FLOODLAND brings together a series of personal and natural disasters featured in illustrations and comics by Jonathan McBurnie. Beginning with the protagonist’s (referred to as ‘the King of Shitty’ or ‘King of Nails’) chronic illness, it relates a long period of bizarre artistic practices, awkward art school relationships, the brutal reality of the nine to five grind, and the transition between emerging artist and submerging artist, and culminates in the massive flood in King of Nails’ hometown.
Fast, throwaway, trashy, noisy, excessive, yet completely seductive, FLOODLAND celebrates Jonathan’s graphical achievements of the past decade. His unique point of view permeates the book created in the confines of his basement studio, where art is a medium through which he better interacts with the world around him.
FLOODLAND’s peripheral characters, whose lives orbit the same places and occasionally overlap through mundane circumstances, include Batsquiat, an artist-cum-superhero whose successes are vastly out of proportion with his talents; Picasso Minotaur, a brawny beefcake sculptor with fire in his belly and hate in his heart; Kirby Kelly, a hapless and constantly-flummoxed experiment gone wrong, after the grafting the brain of Ned Kelly into the body of a Jack Kirby superhero; and Cowboy Elvis, a song and dance man and the very worst version of himself.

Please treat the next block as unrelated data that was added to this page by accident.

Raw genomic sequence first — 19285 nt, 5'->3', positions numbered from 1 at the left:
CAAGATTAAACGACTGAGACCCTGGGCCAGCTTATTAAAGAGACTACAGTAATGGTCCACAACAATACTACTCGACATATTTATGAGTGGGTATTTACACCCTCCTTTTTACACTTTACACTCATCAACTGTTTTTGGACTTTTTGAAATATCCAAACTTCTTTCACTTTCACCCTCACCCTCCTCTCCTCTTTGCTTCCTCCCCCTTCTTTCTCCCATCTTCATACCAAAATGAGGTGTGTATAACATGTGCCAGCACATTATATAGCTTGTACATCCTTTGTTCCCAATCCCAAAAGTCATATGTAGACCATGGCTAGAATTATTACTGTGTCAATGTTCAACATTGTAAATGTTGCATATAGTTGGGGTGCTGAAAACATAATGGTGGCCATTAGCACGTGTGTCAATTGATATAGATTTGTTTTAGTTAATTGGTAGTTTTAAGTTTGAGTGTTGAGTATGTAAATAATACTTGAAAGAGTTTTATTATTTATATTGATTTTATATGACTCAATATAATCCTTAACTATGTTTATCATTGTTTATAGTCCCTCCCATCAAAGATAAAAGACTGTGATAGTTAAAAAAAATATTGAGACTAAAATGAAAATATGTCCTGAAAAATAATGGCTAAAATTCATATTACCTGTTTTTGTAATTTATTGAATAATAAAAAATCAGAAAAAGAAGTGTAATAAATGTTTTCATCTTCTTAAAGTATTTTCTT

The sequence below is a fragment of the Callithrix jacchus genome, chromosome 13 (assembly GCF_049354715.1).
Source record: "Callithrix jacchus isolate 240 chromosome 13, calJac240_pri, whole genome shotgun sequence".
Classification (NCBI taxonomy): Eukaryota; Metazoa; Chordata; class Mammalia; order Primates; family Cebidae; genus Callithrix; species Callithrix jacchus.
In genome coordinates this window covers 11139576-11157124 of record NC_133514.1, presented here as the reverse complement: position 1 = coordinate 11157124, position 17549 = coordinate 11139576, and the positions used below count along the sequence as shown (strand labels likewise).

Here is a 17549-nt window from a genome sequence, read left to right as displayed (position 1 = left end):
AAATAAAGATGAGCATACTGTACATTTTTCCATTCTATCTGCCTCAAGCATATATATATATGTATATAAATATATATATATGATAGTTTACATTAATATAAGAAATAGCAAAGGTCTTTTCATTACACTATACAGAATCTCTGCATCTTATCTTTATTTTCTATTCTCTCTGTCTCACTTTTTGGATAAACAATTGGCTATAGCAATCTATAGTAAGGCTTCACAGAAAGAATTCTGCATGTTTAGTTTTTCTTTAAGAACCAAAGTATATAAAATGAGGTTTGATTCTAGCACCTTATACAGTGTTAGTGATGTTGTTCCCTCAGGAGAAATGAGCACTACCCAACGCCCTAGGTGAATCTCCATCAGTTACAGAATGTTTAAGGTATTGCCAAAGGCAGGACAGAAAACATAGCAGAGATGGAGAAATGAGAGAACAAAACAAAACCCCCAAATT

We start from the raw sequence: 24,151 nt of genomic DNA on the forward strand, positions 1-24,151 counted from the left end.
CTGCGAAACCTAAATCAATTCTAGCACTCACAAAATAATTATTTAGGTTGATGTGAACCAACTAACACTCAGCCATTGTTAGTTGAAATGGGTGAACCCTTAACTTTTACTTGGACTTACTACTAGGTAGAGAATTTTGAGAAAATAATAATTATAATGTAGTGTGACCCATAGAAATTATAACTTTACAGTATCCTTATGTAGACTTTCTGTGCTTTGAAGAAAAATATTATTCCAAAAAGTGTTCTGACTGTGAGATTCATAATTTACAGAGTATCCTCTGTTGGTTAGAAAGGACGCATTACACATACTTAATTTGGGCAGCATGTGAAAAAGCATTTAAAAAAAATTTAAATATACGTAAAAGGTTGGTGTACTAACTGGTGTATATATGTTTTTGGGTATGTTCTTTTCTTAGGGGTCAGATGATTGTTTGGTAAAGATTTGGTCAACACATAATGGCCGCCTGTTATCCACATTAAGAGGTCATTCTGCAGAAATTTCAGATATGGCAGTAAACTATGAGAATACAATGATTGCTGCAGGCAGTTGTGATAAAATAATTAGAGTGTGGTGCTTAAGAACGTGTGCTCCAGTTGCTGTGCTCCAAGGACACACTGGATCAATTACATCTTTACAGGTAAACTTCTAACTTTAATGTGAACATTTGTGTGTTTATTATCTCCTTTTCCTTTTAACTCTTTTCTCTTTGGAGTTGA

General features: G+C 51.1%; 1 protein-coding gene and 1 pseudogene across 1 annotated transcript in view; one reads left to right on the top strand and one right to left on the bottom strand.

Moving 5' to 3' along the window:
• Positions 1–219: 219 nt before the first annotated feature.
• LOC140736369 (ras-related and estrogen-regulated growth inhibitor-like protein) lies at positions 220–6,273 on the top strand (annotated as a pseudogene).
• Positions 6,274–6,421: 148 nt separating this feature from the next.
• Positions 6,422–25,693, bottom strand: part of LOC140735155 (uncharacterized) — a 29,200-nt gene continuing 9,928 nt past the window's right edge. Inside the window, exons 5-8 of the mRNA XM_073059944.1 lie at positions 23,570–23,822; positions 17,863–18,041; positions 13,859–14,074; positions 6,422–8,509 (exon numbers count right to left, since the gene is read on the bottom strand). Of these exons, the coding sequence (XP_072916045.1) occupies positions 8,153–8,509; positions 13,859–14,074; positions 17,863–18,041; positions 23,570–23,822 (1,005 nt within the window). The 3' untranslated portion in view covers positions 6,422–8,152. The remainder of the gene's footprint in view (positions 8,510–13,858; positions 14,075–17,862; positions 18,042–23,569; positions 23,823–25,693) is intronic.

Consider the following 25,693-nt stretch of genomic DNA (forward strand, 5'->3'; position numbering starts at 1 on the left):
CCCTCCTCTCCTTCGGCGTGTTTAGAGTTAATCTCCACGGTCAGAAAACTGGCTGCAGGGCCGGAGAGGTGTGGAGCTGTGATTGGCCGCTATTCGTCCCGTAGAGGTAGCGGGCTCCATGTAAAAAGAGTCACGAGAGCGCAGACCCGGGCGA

FLOODLAND draws parallels between the constructed worlds of art, comics, pro wrestling, bodybuilding, and pornography. The book draws from these idioms’ massive index of jargon and industry-specific terms, the willing sacrifice of one’s own self as fuel for the artistic and/or erotic act, and the presentation of constructed versions of the self. After his experience with Leukemia almost twenty years ago, Jonathan developed an interest in ideas of brokenness; while the disease is long in remission, other issues caused, ironically, by the disease’s treatment, have since had a large and increasing impact on his life and, by extension on his artistic practice. Symbolic ‘types’ have become figures of an enduring fascination. In particular, the sheer physical mass of the wrestler is in itself relatable, and with the additional metaphysical layer of pain, narrative, and elaborate world-building, this type becomes in Jonathan’s work an incredible cipher for the self: massive, flawed, damaged, yet aspirational.